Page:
LBB> On the other hand, what brings the most satisfaction when dealing with music?  

Sean> Discovering new music is one of the absolute best things in life. And picking music for the work you’re making just naturally accelerates that. A lot of my favourite music in life is music I was exposed to via this job.  

LBB> Oftentimes we see that unless music is the campaign, music is the last thing on a campaign's line-item or priority list. Is that your experience? What might a solution to that issue look like? 

Sean> Yes, this rings true. Creativity isn’t a linear process, but most businesspeople sure want business to be. So yeah, we tend to answer to a blueprint about how the creative process is going to go. You present your idea on this date, you revise your idea on this date… it makes it almost impossible to start from somewhere in middle - even though that’s often how ideas start. I wish I knew how to fix it.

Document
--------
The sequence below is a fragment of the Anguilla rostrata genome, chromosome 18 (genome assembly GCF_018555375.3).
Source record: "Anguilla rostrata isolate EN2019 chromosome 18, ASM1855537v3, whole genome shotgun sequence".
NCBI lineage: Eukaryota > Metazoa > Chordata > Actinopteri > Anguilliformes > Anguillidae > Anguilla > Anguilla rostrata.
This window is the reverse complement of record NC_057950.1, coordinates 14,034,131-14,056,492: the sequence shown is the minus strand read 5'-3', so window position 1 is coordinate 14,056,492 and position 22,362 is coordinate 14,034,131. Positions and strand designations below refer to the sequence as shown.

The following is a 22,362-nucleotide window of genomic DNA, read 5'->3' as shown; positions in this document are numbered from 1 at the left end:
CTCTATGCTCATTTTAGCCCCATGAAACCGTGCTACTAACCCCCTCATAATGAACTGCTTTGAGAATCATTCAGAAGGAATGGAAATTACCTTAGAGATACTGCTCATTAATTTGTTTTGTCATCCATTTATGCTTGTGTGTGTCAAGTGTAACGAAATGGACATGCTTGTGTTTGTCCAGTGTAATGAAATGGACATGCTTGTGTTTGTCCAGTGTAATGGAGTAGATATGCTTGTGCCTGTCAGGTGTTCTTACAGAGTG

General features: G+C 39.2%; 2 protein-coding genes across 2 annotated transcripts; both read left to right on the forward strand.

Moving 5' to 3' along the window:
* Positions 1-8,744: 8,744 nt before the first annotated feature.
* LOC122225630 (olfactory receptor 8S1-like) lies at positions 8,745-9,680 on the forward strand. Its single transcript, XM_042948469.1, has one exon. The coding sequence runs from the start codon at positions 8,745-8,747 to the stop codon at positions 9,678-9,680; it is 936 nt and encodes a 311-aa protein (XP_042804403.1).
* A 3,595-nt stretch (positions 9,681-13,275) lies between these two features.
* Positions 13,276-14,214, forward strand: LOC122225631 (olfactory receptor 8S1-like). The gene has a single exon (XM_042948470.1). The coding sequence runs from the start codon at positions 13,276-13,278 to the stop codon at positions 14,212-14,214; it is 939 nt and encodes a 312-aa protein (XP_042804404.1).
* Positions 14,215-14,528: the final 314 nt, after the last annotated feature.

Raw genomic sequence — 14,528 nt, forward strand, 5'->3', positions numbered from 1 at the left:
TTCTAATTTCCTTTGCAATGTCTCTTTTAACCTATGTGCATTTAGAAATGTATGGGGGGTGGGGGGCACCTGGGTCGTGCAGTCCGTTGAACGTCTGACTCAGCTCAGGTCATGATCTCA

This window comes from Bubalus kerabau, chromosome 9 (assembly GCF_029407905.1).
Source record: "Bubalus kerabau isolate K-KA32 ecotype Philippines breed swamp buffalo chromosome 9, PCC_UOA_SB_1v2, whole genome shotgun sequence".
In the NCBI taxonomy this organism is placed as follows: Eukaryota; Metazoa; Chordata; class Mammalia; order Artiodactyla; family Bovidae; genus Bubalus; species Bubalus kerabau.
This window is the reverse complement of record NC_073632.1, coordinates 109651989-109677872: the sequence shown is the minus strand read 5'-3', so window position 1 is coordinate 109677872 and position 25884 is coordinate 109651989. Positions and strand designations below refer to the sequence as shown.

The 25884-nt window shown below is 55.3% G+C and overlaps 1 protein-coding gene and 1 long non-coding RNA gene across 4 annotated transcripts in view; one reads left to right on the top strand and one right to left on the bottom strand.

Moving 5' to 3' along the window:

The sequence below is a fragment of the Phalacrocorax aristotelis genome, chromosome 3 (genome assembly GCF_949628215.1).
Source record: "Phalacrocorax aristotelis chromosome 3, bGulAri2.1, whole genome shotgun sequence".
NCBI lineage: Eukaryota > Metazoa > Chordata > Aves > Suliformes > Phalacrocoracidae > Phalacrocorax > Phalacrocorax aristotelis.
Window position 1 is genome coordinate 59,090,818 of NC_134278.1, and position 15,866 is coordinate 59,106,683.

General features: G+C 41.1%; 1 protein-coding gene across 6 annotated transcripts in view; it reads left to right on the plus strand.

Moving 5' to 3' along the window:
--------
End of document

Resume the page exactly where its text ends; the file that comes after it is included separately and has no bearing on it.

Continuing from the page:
LBB> If you could give one piece of advice to creative or production teams about how to handle music, what would it be and why? 

Sean> Leave time to experiment. And resist the urge to share options with a client if one track is the perfect track. Sorry, that’s two. 

LBB> Finally, what music are you listening to now? 

Sean> Oh man. Well, there are always two categories with me. There’s the ‘I listen to this when I’m working/writing/travelling’ category, which (sadly) tends to get more airtime. That tends to be ambient/electronic music, and for the last few weeks, I’ve been stuck on Bibio. And then there’s ‘I listen to this to LISTEN TO THIS’. That tends to be guitar rock, and a friend recently turned me on to King Buffalo. 

view more - Music & Sound
Sign up to our newsletters and stay up to date with the best work and breaking ad news from around the world.
SoStereo, Mon, 17 Apr 2023 12:44:00 GMT